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The plot thickens! Even more complications have emerged about "Chancel repair liability" (CRL) - an almost forgotten law which could affect many properties in Tynedale.

The Hexham Courant carried an article last month about this ancient relic which arms some parishes with the right to demand church renovation funds from the owners of properties on former church land. Hexham solicitor Christine Billany offered a warning from the legal viewpoint.

"I have a number of clients around Tynedale who have had searches undertaken and their parishes have been identified as potentially holding CRL," she said.

And now the Rector of Humshaugh, the Rev Michael Thompson, is offering further information from the clergyman's standpoint.
Mr Thompson, who serves the parishes of Humshaugh with Simonburn and Wark, explains: "The chances of incurring CRL are greatly diminished if you buy within territory which was, between the 17th and early 19th centuries, served by a rector rather than a vicar.

"The difference between a rector and a vicar has been widely forgotten. A clergyman in an ancient parish who enjoyed the whole of the parish's church or 'tithe' income was styled 'rector' and with that income came duties for certain areas of church upkeep.

"A vicar was a clergyman employed - say by a monastery - to run the church for them while the monastery kept most of the income, so he didn't have to pay for repairs.

"Over the centuries these repair responsibilities have disappeared for clerical rectors. It's hard to put your finger on exactly when, but it must have been some time after the church at Wark was opened in 1818. Its chancel was built deliberately small, because the rector at that time was responsible for its upkeep," he said.    But if ordained rectors have lost their CRL, it could still be lurking in the parchments for those who own former church land. They could be lay rectors without knowing it.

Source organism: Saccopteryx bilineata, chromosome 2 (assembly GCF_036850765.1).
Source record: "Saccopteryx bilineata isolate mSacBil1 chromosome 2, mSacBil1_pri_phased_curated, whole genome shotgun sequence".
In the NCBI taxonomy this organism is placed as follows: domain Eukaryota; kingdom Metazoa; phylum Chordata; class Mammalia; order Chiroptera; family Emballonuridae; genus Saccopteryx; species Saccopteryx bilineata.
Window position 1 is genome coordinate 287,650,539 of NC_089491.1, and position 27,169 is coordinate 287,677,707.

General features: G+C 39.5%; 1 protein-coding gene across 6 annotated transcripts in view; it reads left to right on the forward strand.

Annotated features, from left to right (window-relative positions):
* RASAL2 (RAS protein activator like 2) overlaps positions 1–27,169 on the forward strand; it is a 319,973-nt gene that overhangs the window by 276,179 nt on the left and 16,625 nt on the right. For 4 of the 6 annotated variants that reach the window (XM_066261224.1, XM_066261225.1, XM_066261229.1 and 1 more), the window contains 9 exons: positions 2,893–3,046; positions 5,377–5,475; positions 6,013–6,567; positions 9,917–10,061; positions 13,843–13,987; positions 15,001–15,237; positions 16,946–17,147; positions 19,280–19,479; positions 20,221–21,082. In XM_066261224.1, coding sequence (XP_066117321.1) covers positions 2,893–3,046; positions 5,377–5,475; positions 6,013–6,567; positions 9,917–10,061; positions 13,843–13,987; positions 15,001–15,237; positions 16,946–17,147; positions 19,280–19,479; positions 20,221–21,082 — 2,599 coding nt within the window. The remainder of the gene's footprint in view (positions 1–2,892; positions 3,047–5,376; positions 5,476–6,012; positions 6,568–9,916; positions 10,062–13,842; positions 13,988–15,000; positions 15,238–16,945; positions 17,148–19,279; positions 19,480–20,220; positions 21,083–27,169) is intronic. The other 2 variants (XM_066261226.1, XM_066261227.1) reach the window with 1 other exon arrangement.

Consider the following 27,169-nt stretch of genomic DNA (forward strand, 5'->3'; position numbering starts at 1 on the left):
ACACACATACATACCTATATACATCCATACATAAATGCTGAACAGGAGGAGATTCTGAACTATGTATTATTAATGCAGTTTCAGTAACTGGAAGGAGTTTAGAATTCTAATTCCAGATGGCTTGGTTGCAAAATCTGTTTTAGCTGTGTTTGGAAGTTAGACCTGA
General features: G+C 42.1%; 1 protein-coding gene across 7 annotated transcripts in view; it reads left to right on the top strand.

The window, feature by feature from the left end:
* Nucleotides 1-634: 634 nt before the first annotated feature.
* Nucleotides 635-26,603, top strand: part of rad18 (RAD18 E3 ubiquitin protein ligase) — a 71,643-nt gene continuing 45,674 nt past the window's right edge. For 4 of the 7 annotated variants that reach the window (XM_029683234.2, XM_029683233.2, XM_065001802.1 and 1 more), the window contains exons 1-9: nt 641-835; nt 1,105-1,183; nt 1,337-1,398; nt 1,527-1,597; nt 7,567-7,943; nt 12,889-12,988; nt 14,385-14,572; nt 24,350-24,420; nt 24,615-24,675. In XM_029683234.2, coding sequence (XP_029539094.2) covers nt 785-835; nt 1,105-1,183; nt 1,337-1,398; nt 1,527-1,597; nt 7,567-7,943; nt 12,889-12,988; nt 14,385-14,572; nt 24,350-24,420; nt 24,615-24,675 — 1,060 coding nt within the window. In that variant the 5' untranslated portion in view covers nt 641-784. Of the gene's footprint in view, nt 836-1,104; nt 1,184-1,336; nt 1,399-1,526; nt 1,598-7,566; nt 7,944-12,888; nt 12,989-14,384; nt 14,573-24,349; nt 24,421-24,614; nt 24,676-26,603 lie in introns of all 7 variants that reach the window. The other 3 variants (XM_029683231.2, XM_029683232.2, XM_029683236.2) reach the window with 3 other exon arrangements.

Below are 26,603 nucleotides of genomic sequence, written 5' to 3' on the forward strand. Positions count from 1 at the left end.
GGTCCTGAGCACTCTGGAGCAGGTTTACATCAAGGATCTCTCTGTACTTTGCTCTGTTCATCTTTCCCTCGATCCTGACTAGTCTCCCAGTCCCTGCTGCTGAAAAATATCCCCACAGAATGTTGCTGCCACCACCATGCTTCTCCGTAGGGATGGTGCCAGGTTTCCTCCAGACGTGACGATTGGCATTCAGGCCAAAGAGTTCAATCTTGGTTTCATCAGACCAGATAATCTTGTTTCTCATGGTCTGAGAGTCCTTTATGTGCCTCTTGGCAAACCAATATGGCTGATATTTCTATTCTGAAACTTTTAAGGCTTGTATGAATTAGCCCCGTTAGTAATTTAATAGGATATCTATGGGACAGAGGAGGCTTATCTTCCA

Mr Thompson says that the complication dates back 500 years, from the time of King Henry VIII's Reformation of the Church of England.
When the monasteries were closed and everyone scrambled to buy church land going cheap, they also accepted the liabilities to keep the church repaired - that is, they became lay rectors.

Then in the 18th century, when much open land was enclosed, plots were given to the descendants of these lay tithe buyers, to compensate them for lost land and rights.

Mr Thompson says: "It is the purchase of land which was awarded after an enclosure, to a lay rector in lieu of a right to 'greater tithes', that carries the greatest risk of CRL today."

But even if you discover your property is subject to CRL, don't despair Mr Thompson explains: "The Chancel Repairs Act of 1932 gives the liable party an opportunity to raise questions as to the need for, extent and cost of the repairs.

"Also, a modern lay rector could raise questions about the degree to which their predecessors kept a chancel in good order. In some parishes there is ample evidence that the custom was to merely keep the structure wind-proof and water-tight," he said.

"In short, the existence of a CRL does not entitle a church council to assume that someone else is fully responsible for the costs of an elaborate restoration scheme. Having a lay rector is not all about making someone else repair the chancel of your church.    "I spent 13 years as vicar of an ancient parish church, during which time no claims for CRL were made. Nonetheless, we ensured that solicitors were reminded of the liability when land was sold and we informed interested parties of matters concerning the chancel," he said.
"In 20th century Lincolnshire, one lay rector successfully evaded CRL with a counter claim that a vicar had removed his customary seat from the chancel.

"In another case, a claim could not be made because the church council had caused damage to the chancel through the unauthorised use of emulsion paint, which had not allowed the ancient fabric to 'breathe' properly.

"But where the documentary evidence of liability is overwhelming, the existence of 20th century statutes on the subject render it unwise for the liable party to go to court claiming that the whole issue is archaic," warned Mr Thompson.

A Warwickshire landowner discovered this to his cost in 2004. He fought all the way to the House of Lords, but ended up having to pay more than £95,000 in CRL to help repair his local church. It was this recent test case which has breathed new life into the medieval law.
Now the Government plans to help home buyers avoid the CRL pitfall.

A question about CRL is planned for the new Home Information Packs (HIPs), due to be launched throughout the UK next year.
Also, solicitors are being warned that they may be liable if they fail to advise homeowners to insure against CRL.

To get up-to-date information on CRL, consult your solicitor, or check out an internet company called ChancelCheck®, which offers to identify areas where the old duty may still apply, and insure homeowners against church repair bills for 20 years.

The Hexham Courant